New Book Advises Parents Not to Be "Wimpy;" Tells How to Avoid Raising A "Brat"

By Mary Beth Spina

Release Date: June 26, 1998 This content is archived.


BUFFALO, N.Y. -- The progressive, child-centered parenting movement, popular during the past two decades, has given rise to a national epidemic of families in which children are "running" the show, according to child psychologist and family therapist Kenneth N. Condrell, Ph.D.

Condrell, a clinical assistant professor in the Department of Psychiatry at the University at Buffalo, is co-author with Linda Lee Small of a new book, "Wimpy Parents From Toddler to Teen: How NOT to Raise a Brat," published this month by Warner Books.

He notes that parents have been encouraged by the "self-esteem movement" to not be strict or bossy with their offspring.

Instead of being strong family leaders, he adds, they have become "wimpy" parents, raising kids who are selfish, demanding and disrespectful.

The theory followed by these parents proposes that by promoting youngsters' self-esteem and turning the family into a democracy with each member being ''equal," children will grow up to be confident, competent, successful adults.

"The theory looked good on paper, but in reality, it was awful," says Condrell, who founded and directs a large group practice specializing in family therapy.

Now he and other clinical psychologists find themselves spending more time putting these misguided, tired, loving parents back in charge of their children, their families and their lives.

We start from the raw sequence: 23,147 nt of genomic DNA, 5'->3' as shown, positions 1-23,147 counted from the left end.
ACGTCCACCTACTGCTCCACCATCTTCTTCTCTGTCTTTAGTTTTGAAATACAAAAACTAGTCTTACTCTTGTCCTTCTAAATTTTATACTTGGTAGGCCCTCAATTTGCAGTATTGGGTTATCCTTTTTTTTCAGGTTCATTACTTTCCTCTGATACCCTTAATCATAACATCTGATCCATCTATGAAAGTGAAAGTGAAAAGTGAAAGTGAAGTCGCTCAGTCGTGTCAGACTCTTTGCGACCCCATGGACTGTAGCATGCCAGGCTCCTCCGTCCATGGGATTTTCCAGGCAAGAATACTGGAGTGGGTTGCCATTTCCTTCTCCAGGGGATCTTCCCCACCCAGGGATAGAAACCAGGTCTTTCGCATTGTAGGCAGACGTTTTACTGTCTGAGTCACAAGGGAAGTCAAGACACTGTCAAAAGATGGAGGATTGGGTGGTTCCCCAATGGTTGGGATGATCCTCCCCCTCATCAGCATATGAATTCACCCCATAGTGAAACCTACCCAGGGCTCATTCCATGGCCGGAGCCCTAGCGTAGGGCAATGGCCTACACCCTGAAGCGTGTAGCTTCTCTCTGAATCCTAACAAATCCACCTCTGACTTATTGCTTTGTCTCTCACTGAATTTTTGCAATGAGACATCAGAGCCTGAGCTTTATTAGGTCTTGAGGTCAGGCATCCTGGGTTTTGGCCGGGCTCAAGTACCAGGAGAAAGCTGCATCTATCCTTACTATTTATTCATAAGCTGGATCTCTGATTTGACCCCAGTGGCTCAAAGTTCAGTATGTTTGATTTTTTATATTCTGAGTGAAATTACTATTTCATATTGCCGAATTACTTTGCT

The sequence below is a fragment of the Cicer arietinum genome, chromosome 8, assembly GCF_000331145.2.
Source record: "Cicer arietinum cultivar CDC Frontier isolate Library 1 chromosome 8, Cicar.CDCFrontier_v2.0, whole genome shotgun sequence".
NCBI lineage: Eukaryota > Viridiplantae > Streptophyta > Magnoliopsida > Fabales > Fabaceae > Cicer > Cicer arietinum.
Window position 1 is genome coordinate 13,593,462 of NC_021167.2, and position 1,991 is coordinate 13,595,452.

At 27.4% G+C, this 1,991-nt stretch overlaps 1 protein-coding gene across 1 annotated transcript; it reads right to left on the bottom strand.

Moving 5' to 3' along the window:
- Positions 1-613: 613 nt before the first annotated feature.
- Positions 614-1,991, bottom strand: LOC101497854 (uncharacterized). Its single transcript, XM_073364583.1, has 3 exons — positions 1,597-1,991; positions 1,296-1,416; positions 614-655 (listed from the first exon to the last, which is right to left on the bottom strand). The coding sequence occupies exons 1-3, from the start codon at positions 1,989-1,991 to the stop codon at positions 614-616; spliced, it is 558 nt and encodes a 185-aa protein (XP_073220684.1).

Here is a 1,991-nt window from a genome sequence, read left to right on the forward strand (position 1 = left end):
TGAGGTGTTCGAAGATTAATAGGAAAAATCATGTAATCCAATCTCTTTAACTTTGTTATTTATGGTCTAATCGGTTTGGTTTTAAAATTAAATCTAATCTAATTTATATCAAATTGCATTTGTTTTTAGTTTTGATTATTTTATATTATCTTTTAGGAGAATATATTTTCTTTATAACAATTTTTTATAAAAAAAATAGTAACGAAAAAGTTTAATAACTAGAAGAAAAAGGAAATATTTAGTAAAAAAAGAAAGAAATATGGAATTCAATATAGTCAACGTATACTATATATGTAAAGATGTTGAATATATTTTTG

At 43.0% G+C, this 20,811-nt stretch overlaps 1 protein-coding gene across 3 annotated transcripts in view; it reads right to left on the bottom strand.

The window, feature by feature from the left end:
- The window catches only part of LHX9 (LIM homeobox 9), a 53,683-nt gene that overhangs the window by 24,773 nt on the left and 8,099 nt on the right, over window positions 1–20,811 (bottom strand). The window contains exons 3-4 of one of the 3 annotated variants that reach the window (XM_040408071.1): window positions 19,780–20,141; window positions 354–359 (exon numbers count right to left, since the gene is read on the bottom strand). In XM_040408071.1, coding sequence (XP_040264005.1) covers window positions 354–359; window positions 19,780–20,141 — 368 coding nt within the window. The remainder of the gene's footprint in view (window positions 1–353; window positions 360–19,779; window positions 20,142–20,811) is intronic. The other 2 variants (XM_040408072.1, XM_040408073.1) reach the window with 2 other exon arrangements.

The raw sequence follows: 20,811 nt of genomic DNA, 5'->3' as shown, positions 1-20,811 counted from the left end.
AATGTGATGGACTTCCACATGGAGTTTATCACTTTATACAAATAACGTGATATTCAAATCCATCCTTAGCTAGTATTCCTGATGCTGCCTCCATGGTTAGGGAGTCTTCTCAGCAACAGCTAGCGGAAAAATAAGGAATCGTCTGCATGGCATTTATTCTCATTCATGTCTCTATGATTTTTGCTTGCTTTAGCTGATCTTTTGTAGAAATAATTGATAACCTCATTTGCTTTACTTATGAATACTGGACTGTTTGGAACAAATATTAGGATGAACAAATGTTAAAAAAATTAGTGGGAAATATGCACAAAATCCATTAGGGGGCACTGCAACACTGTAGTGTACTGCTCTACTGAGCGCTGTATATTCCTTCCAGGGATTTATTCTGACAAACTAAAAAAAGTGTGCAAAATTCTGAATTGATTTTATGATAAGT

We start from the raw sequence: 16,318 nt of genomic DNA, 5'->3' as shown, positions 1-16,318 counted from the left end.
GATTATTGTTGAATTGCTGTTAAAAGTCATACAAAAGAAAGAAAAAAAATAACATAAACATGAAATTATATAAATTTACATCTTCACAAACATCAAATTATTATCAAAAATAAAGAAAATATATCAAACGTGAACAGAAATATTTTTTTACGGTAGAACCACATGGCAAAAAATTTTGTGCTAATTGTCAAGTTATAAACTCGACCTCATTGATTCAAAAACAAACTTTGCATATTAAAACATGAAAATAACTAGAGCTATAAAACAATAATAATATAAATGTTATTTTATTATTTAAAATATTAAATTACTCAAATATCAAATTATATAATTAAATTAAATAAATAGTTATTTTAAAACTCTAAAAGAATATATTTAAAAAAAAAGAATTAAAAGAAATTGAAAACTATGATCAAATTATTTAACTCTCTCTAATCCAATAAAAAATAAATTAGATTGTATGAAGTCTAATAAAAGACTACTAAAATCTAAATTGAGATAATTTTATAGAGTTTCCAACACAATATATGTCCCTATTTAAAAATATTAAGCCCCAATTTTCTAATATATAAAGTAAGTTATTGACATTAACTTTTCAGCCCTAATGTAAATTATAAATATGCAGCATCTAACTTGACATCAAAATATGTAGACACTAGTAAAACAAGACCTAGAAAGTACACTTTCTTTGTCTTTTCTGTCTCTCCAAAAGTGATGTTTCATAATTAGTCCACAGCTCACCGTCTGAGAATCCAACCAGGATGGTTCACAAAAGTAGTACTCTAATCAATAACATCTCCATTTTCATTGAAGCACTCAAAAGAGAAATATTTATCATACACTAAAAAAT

"Wimpy Parents From Toddler to Teen: How NOT to Raise a Brat" provides parents with examples and anecdotes on how to be loving and successful parents, and enjoy their children during infancy, toddler and teen years, and into adulthood.

The goal of parents should be to teach their children a strong sense of responsibility, worth and values, which prepares them for the challenges ahead in an often changing, demanding, stressful world, says Condrell.

Otherwise, they will not grow up prepared for the "real" world, where self-centered, insensitive, irresponsible behavior leads to unhappy relationships, as well as serious and often grave, life-threatening consequences.

"Wimpy parents find it difficult to be in charge." Condrell emphasizes. "They are too loving, too patient, take too much abuse and are wishy-washy where discipline and enforcing house rules are concerned because they want to save their children from unhappiness, inconvenience and failure."

The results: children who often are inconsiderate, unpleasant, demanding and unhappy.

Although the rules and relationships invariably change between parent and child through the stages that lead to adulthood, Condrell says underlying goals should not.

"Early on, it's vital youngsters learn to respect authority, the rights of others and the consequences of their actions," he emphasizes.

Even the very young can learn the meaning of the word "no" and that misbehavior, lying, cheating, bullying, whining, obstinance and tantrums lead to age-appropriate punishment.

Loss of privileges, toys, television, trips or games for a pre-determined time carries the message when applied consistently, he notes.

Condrell stresses that it's also important to compliment and reward good behavior so a child gets in the habit of behaving at home and elsewhere.

Bratty behavior, if not altered at some point, returns again and again, once the children become adults.

"They are usually the adults who will later inconsiderately drop off their children with grandma and grandpa with little or no warning to baby-sit or even raise, borrow money when they find themselves in preventable financial predicaments or expect to routinely be bailed out of self-created messes," Condrell observes.

Parents, he says, need to teach their children moral values and responsibility through discipline and example, and be firm and loving in doing so.

"If they don't learn these lessons when they're growing up, they'll learn them later from the real world, which won't be as loving, forgiving or supportive," he adds.

Condrell has appeared on national television programs including CNN and NBC-TV's Today show. He and Small also have co-authored "Be a Great Divorced Dad" (St. Martin's Griffin Press, 1998).